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Heart Disease

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Coronary Heart Disease

Coronary Heart Disease (CHD) is the leading cause of death in the United States. There are many types of heart diseases that fall into this title. Two of the most popular forms of cardiovascular diseases are heart attack and stroke. The increasing amount of exposure of known risk factors for these diseases to young adults is why I feel it is necessary to promote what it takes to lead a heart healthy lifestyle in order to avoid becoming another statistic. I feel as though I did not choose this topic as much as it chose me, as 2 years ago my Father was hospitalized and underwent a Quadruple Heart By-pass surgery in order to remove the blood clots in his 4 main arteries. Knowing that this disease is partly hereditary I feel as though it is important to educate myself and others with early intervention steps that could keep you from being affected by any heart diseases. In my research I plan to introduce how heart diseases are caused and also the best prevention techniques to ensure that the number of people affected by Coronary Heart Diseases, specifically Heart Attacks, is falling each year instead of climbing. In my research I came across an article provided by the ProQuest Research Library entitled “Coronary Heart Disease: Primary and Secondary Prevention”. This article is a published study done by The College of Pharmacy and Drug Topics of the University of Florida and discusses the many “do’s” and “don’ts” in order to lead a heart healthy life. The focus of this article is to prevent your body to become a future hot spot for a heart disease. The article counters these risk factors with ways to prevent the “modifiable factors” from occurring. The article states that risk factors are classified as modifiable or non-modifiable. “Non-modifiable risk factors include age, family history, and gender. Modifiable risk factors include smoking, diet, obesity, physical inactivity, hypertension, dyslipidemia, diabetes mellitus, and metabolic syndrome” (Brenner, Michael, and Allison Butcher). Most of these factors are obvious but some may be less known. Hypertension is the occurrence of high-blood pressure in your body, while dyslipidemia is the occurrence of high cholesterol. Diabetes mellitus can increase the risk of developing a heart disease by 2 to 4 times as likely. A second article I found through ProQuest was the scholarly journal provided by The New England Journal of Medicine titles “Cardiac rehabilitation and secondary prevention of coronary heart disease”. This article provides a more detailed look into some prevention techniques used in order to stay healthy in both the physical sense, but in the long term heart health. An idea that this article brought the table was the “Prescription of Exercise”. “Preliminary data suggest that a regimen of low-intensity, prolonged, daily exercise, called “high-caloric training” because it maximizes the expenditure of calories, results in greater fat loss and greater modification of risk factors than does a regimen of more intense but briefer exercise sessions.” (Ades, Philip A) As mentioned in the statement, maximizing the length of time that you are exercising maximizes the fat/calories being burned in your work-out. This in the long run brings my research back to the facts stated in my first source, which states that improving the modifiable factors like obesity and physical inactivity can greatly reduce your risk if developing a heart disease. A third article that I found through the ProQuest Research Library was a scholarly journal published by the British Medical Journal entitled “Triggering a heart attack”. This article allowed me to shine a different light on my research as it discusses momentary impacts on your heart. This article was done in response to numerous news headlines that involved fatalities due to unexpected heart attacks and strokes during a physically and/or emotionally strenuous activity. This study focused on activities like jogging, shoveling snow, and swimming that have been commonly lead to cardiac death due to vigorous physical effort. This idea relates very similarly to that of the “Prescription of Exercise” idea stated in my other source. The relation between the two stems from the idea of the less beneficial short and strenuous activities and exercise in correlation to the recommended longer low-intensity activities and exercise. This article is proving that not only are the more strenuous and shorter periods of activity less beneficial, but they can also become fatal when asking the body to do too much. Coronary Heart Disease is the leading cause of death in The United States which is why I believe that it is crucial to educate others about the many risks that factor into such a group of fatal diseases in the heart. Thru ought my research I learned that it is often the less suspecting individual that can become a victim of a Coronary Heart Disease simply because he/she did not know what steps to take to lead a heart healthy lifestyle. In order to stop the constantly rising number of fatalities caused by heart disease, we must first become educated on how to prevent them from occurring in the first place.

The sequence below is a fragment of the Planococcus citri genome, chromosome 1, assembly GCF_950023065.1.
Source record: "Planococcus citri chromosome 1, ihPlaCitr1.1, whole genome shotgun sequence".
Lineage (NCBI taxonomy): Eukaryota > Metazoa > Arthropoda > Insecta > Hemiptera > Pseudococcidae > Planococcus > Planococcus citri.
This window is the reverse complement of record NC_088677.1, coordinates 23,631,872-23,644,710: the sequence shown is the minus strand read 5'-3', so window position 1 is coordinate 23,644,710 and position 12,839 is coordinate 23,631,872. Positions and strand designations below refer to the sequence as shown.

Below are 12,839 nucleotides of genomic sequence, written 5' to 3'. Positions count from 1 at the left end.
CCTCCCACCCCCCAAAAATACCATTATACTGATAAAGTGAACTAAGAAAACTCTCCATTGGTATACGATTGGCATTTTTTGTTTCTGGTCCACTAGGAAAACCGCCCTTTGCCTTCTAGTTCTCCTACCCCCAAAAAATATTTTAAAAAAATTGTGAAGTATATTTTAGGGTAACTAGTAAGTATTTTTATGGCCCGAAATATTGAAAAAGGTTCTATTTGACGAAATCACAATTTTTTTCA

Works Cited
Ades, Philip A. "Cardiac Rehabilitation and Secondary Prevention of Coronary Heart Disease." The New
England journal of medicine 345.12 (2001): 892-902. ProQuest Research Library. Web. 23 Oct.
2012.
Brenner, Michael, and Allison Butcher. "Coronary Heart Disease: Primary and Secondary Prevention." Drug Topics 153.12 (2009): 50-9. ABI/INFORM Complete; ProQuest Research Library. Web. 25 Oct. 2012.
"Know Your Facts." York Weekly Record: 14. Jun 13 2006. ProQuest Research Library.
Web. 23 Oct. 2012
Petch, M. C. "Triggering a Heart Attack." British medical journal 312.7029 (1996): 459-. ProQuest Research Library. Web. 23 Oct. 2012.
"Study: Treatment Reduces Risk of Heart Attack by 70 Percent." FDA consumer 2002: 7-. ProQuest Research Library. Web. 23 Oct. 2012 .

Cited: Ades, Philip A. "Cardiac Rehabilitation and Secondary Prevention of Coronary Heart Disease." The New England journal of medicine 345.12 (2001): 892-902. ProQuest Research Library. Web. 23 Oct. 2012. Brenner, Michael, and Allison Butcher. "Coronary Heart Disease: Primary and Secondary Prevention." Drug Topics 153.12 (2009): 50-9. ABI/INFORM Complete; ProQuest Research Library. Web. 25 Oct. 2012. "Know Your Facts." York Weekly Record: 14. Jun 13 2006. ProQuest Research Library. Web. 23 Oct. 2012 Petch, M. C. "Triggering a Heart Attack." British medical journal 312.7029 (1996): 459-. ProQuest Research Library. Web. 23 Oct. 2012. "Study: Treatment Reduces Risk of Heart Attack by 70 Percent." FDA consumer 2002: 7-. ProQuest Research Library. Web. 23 Oct. 2012 .